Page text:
Although it is argued that permissioned blockchains both public and private can comply with GDPR to the letter, it is not yet clear how the permissionless systems interplay with the GDPR (and other criminal laws of different jurisdictions concerting the data points stored and broadcast in the chain). It certainly cannot be ruled that these systems do not fall under the scope of GDPR. There is active legal research going on that is trying to interpret GDPR like laws for permissionless systems like Bitcoin. One of many such active efforts can be found here . Only after court rulings from different  jurisdictions will we know a clear picture of how these laws affect Bitcoin like systems.

A miner might be considered a data processor, but it's probably unlikely that a judge would actually see it that way.
If anything, a miner is most likely to be considered a carrier who's also basically exempt from the requirements of GDPR, at least concerning transmitted data.


We understand that this is an ongoing debate both here and in the legal offices across different jurisdictions. We are not taking sides on this, but what we offer is a solution for the scenario when some jurisdictions (could potentially in the future) deem the compliance to such laws mandatory for the miners and hold them responsible for the objectionable data that is being circulated.

That paper does not contain a general interpretation of how the GDPR applies to blockchains, but rather the special case of applicability of the GDPR to permissioned, that is, centralized blockchains.

We wish to clarify that we do not intend to give an interpretation for the GDPR laws or for the cited paper. Our intention in citing the paper was to show just how unclear it is for the permissionless setting and what our solution offers in case the interpretations for the permissionless setting are along similar lines to that of the permissioned setting.

I've called that paper rubbish before and I'll continue to do so as long as I'm proven incorrect Wink
There's quite a few things wrong (or rather: odd) with the science itself, but mostly it's the legal assumptions or premises underlying the paper that are just plain wrong or at the very least, extremely far-fetched.
If it is in fact peer-reviewed, that doesn't speak well for the peers.
I honestly doubt that, though.
Most likely, it's been superficially checked for spelling errors and the references might have been cross-checked.
Again, the science itself is sound (or better: not inconclusive), but the legalese is just plain wrong (which shouldn't surprise you, since law isn't an exact science, after all).

We clearly state that the content found on the chain as shown in the Matzut et al. paper is harmful (or objectionable). We do not offer interpretations for the broadcast and download of such data as 'illegal'. We at best say that it could be potentially be illegal depending on how criminal laws of different jurisdictions interpret it (like this proposal).

There's one basic problem (or, in lack of a better word: oddity) with the science:
the so-called "storage" of "malicious content" in the blockchain is not performed via the methods of the blockchain itself, but rather by a special case of steganography, where the key to the steganographically hidden information is published via a secondary channel (e.g. in the form of the distribution of a decoding software).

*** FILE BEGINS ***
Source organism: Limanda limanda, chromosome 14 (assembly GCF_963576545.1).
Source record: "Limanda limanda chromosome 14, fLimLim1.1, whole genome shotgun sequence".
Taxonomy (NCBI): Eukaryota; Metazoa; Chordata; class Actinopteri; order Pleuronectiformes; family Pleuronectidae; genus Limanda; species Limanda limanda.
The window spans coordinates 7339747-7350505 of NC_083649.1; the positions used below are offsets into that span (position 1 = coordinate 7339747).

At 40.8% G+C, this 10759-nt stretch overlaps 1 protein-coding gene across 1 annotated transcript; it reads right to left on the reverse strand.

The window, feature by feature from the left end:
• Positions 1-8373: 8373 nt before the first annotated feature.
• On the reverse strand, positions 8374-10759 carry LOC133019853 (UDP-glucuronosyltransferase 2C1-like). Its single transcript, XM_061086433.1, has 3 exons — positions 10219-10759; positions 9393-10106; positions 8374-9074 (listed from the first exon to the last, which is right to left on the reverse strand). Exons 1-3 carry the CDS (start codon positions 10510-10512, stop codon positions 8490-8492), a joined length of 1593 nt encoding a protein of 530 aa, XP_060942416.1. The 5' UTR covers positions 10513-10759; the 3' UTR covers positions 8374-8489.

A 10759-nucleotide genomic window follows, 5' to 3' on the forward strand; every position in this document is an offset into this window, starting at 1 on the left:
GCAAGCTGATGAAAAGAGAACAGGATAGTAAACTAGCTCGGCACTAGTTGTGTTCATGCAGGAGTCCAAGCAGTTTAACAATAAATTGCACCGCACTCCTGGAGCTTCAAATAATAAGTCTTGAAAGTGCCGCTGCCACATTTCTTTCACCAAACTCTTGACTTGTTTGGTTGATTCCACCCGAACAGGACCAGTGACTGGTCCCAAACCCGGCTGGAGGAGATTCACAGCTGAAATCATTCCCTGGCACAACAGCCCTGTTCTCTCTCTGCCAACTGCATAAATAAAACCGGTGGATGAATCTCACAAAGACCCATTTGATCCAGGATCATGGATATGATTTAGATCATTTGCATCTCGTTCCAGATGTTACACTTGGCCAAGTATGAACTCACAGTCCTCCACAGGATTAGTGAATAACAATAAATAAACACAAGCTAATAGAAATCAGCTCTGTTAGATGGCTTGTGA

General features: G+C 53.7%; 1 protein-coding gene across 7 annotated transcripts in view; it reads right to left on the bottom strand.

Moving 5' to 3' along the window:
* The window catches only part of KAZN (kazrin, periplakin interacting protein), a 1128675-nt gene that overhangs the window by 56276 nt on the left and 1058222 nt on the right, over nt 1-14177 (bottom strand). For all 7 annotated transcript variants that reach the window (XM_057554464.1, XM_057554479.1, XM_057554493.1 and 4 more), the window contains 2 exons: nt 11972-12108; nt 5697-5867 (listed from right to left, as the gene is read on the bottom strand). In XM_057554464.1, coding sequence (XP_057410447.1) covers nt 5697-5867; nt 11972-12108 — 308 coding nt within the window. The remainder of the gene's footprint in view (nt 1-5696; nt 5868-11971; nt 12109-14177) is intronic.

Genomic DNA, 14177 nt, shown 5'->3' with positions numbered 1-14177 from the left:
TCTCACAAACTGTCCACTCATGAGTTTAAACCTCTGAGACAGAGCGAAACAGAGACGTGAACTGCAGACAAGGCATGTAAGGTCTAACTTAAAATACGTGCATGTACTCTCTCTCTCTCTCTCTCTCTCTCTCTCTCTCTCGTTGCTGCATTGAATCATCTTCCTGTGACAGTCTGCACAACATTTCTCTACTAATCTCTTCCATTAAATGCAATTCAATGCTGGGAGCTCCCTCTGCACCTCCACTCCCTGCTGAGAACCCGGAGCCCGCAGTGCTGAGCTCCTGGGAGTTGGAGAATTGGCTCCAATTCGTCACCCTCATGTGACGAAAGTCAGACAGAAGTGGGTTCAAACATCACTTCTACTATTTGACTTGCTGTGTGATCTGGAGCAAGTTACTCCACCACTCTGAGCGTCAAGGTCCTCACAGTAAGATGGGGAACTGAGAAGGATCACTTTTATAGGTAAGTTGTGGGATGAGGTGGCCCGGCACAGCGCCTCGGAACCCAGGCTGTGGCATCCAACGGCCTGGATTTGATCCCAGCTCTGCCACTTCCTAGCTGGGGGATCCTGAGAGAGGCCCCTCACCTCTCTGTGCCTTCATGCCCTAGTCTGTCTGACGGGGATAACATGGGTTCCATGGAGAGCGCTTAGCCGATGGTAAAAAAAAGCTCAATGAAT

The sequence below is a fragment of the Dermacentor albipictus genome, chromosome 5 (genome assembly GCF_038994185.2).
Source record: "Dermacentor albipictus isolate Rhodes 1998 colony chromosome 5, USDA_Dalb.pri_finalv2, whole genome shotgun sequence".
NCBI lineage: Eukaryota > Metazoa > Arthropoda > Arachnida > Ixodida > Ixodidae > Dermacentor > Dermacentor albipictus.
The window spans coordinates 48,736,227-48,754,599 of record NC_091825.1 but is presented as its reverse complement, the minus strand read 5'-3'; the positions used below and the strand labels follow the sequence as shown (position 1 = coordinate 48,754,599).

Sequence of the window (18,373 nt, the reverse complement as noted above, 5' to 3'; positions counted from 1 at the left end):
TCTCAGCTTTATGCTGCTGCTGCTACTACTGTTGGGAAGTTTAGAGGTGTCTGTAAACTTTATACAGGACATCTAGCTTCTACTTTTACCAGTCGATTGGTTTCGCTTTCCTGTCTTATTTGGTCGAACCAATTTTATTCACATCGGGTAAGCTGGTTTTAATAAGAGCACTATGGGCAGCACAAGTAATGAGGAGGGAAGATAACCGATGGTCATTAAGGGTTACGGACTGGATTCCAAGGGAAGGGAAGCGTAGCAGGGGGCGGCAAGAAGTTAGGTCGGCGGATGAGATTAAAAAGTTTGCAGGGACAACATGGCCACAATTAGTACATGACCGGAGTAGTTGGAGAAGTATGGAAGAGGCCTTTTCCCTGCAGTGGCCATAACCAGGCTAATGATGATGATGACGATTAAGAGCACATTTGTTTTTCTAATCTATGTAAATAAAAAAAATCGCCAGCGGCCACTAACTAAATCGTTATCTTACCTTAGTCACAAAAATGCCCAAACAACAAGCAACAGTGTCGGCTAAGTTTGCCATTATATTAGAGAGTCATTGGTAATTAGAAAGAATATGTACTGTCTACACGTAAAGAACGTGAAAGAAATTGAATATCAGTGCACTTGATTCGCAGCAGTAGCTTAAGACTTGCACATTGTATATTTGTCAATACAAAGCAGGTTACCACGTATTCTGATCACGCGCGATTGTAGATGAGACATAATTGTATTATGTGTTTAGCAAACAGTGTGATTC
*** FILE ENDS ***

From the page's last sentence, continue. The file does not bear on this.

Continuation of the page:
I.e. unless you tell me beforehand how to interpret the data on the blockchain, I have no way of seeing it.
In other words: information in the blockchain is not to be interpreted by special programs that can decode pictures, hypertext links or anything from the data stream, but by a program that's specifically designed to interpret transaction & scripts within the scope of the definitions of the blockchain (i.e. a wallet).
If you use special software to "transmit" pictures, you're basically "piggy-backing" a stream of data that's not designed for that data.... Now, to apply this legally to the miners of a blockchain, one has to come to the conclusion that the transmission of steganographically encoded information is equivalent to "publication" in a legal sense. That is at the very least far-far-far-fetched, or better: outright wrong.

The raw data is actually stored in an encoded form (0's and 1's). Does it mean that broadcasting 0's and 1's of child porn is not illegal until the user is 'made' aware of how to decode and reconstruct the actual content? Even if the encoding and the decoding processes are universally known but not part of the methods used in Bitcoin?

Many thanks for the feedback. Smiley

Cheers!
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February 06, 2019, 12:43:05 PM
Merited by Foxpup (6), ETFbitcoin (4), bones261 (2)
 #12

An application of your approach to a decentralized blockchain like Bitcoin could potentially put that blockchain within the scope of the GDPR, thus rendering them useless.
Although it is argued that permissioned blockchains both public and private can comply with GDPR to the letter, it is not yet clear how the permissionless systems interplay with the GDPR (and other criminal laws of different jurisdictions concerting the data points stored and broadcast in the chain). It certainly cannot be ruled that these systems do not fall under the scope of GDPR.
That's very much consistent with my understanding of the legal status.
Speculation: politics / jurisdiction wants to apply GDPR laws to Bitcoin.
Unfortunately, lacking a "defendant", there's no-one to hold responsible.
I.e., I consider it unlikely that GDPR laws will ever apply to Bitcoin in a meaningful way.

Only after court rulings from different  jurisdictions will we know a clear picture of how these laws affect Bitcoin like systems.
That's where I beg to differ.
Lacking a "defendant", there won't be lawsuits, hence no court rulings.